Gov. Peter Shumlin and Republican challenger Randy Brock traded by far the sharpest barbs of the campaign season as both candidates used their final televised debate to try to inflict damage on the opponent.
From questions about Shumlin’s recent land deals to thinly veiled allegations of pay-to-play politics, Brock assumed an aggressive posture previously unseen in what has been a relatively staid race at the top of the ticket.
The Democratic incumbent, meanwhile, ridiculed a much-talked-about component of the GOP challenger’s economic development platform that envisions what Brock calls a “business in a box.”
As a means of reducing the state’s jobless rate, Brock has proposed giving unemployed Vermonters packaged business plans for which they would seek financing from private lending institutions.
“What unemployed Vermonter has the resources to be eligible for credit from a lending institution?” Shumlin asked. “What do you know about business that I don’t know that you’re able to get a loan when you’re unemployed?”
As Brock tried to respond, Shumlin jumped in to criticize him as not offering any specifics.
“Now you sound like Mitt Romney,” Shumlin said.
Shumlin also said Brock would dismantle an income-sensitivity provision in the property tax code that would result in tax hikes for middle-class Vermonters.
“All I can say, Vermonters, is watch out,” Shumlin said. “Randy is willing to reduce income sensitivity on property taxes, the one thing that’s making property taxes affordable.”
But the most pointed attacks of the 60-minute debate, broadcast live on WPTZ from a makeshift studio at the ECHO Lake Aquarium and Science Center in Burlington, came from Brock.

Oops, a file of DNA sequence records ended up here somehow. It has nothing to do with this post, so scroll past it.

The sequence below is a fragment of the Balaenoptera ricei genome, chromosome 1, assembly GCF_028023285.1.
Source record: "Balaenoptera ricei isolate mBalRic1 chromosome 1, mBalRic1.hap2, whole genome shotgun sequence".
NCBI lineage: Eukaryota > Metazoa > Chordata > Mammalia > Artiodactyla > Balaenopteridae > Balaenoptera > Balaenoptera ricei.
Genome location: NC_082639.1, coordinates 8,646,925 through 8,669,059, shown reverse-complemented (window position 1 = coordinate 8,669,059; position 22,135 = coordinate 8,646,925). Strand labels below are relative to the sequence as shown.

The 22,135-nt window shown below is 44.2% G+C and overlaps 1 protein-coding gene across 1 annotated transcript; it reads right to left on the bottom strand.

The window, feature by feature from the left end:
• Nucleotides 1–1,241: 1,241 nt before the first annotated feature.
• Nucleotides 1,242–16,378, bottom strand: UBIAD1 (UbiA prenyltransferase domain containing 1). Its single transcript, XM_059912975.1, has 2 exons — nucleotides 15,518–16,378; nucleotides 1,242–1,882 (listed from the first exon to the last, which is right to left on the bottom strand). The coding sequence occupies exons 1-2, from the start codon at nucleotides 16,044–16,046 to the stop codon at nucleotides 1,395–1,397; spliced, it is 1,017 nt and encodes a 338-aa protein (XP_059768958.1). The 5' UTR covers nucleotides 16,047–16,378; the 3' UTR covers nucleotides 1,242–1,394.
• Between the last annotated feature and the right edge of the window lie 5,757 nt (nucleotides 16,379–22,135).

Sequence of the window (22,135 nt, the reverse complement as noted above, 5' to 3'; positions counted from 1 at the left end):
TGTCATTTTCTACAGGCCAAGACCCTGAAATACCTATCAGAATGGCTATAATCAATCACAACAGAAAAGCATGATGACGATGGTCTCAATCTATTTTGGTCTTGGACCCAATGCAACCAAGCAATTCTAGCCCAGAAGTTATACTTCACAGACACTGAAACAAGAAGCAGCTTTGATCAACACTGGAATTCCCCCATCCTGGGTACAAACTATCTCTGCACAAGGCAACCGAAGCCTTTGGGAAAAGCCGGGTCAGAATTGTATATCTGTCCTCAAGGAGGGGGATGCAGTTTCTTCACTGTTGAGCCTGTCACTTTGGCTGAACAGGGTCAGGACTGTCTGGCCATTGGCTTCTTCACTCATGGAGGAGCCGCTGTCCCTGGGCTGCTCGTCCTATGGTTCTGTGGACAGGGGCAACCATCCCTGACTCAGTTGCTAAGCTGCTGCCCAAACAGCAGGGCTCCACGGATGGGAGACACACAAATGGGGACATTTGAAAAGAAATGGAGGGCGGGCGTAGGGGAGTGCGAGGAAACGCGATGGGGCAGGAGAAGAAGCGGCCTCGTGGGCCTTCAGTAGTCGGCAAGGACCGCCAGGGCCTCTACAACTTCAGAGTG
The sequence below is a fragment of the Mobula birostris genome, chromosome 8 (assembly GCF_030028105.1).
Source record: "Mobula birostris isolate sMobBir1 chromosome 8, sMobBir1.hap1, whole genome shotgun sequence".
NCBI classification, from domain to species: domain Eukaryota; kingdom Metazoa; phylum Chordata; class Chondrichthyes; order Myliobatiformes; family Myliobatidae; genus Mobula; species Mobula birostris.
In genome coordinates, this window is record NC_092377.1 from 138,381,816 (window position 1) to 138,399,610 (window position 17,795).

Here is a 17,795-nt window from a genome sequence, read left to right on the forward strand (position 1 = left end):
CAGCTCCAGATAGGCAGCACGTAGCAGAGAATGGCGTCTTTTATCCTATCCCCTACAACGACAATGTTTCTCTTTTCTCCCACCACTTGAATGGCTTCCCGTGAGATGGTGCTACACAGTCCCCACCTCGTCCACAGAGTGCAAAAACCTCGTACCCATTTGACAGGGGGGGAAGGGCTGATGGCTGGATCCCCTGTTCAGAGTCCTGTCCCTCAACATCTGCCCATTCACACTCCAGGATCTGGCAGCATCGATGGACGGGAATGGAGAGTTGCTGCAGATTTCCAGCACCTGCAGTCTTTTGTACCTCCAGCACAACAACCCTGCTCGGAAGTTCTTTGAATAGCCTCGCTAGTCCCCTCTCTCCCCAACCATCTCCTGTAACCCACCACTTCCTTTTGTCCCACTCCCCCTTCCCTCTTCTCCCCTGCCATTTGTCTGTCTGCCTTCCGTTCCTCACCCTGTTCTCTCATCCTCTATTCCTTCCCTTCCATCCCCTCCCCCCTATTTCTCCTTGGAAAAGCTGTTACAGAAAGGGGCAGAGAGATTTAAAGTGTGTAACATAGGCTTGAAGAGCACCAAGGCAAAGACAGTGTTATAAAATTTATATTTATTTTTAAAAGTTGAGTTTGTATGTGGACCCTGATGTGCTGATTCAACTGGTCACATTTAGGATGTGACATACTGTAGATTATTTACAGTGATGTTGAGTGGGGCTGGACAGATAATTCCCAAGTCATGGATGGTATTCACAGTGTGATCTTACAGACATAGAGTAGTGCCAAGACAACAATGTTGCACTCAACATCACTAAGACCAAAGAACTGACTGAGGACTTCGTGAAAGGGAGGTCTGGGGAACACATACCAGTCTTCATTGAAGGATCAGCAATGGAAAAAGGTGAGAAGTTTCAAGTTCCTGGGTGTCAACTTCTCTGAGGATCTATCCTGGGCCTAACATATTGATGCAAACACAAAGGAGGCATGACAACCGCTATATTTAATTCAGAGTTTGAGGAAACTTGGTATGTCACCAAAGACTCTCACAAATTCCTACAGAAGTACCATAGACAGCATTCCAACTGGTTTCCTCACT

Given the opportunity to direct his own question to Shumlin, Brock asked the Democrat to explain a recent land deal in which he was able to acquire a parcel of East Montpelier farm land at a below-market price.
As he has explained to this newspaper, Shumlin said he and some friends bought the land together and that in exchange for finding the property and securing purchase rights, they gave him a portion of the tract at a good price.
“They got a great deal and are very happy,” Shumlin said. “I got a great deal and am very happy.”
Brock wouldn’t let it go.
“On a per-acre basis you got a heck of a deal,” he said. “If you can do that, you ought to be doing that for the state of Vermont, because you’re a heck of a real estate investor.”
Brock also tried to ding Shumlin for a $2,000 campaign donation from Hewlett-Packard, a company both men say is to blame for a failed IT project into which the Vermont Department of Motor Vehicles has poured $18 million.
Shumlin visited the company in February to discuss, he said, problems with the contract. “Is it appropriate where we have a major problem with a vendor — is it appropriate to visit them in California and come away with a campaign contribution?” Brock asked.
Shumlin said he resented the insinuation.
“I find it insulting you would suggest that on state business I asked for contributions,” Shumlin said.
Shumlin said he thought it was important to meet directly with HP executives to try to remedy problems with a contract signed under his predecessor’s watch.
“The taxpayers did not get the value for their dollars they should have. … I said, ‘We’ve got to find a way to get Vermont taxpayers’ money back,’” Shumlin said. “I am an ethical person. I would suspect you know that.”
The candidates will square off once more in a nontelevised debate hosted by The Burlington Free Press at noon Wednesday, Oct. 24.
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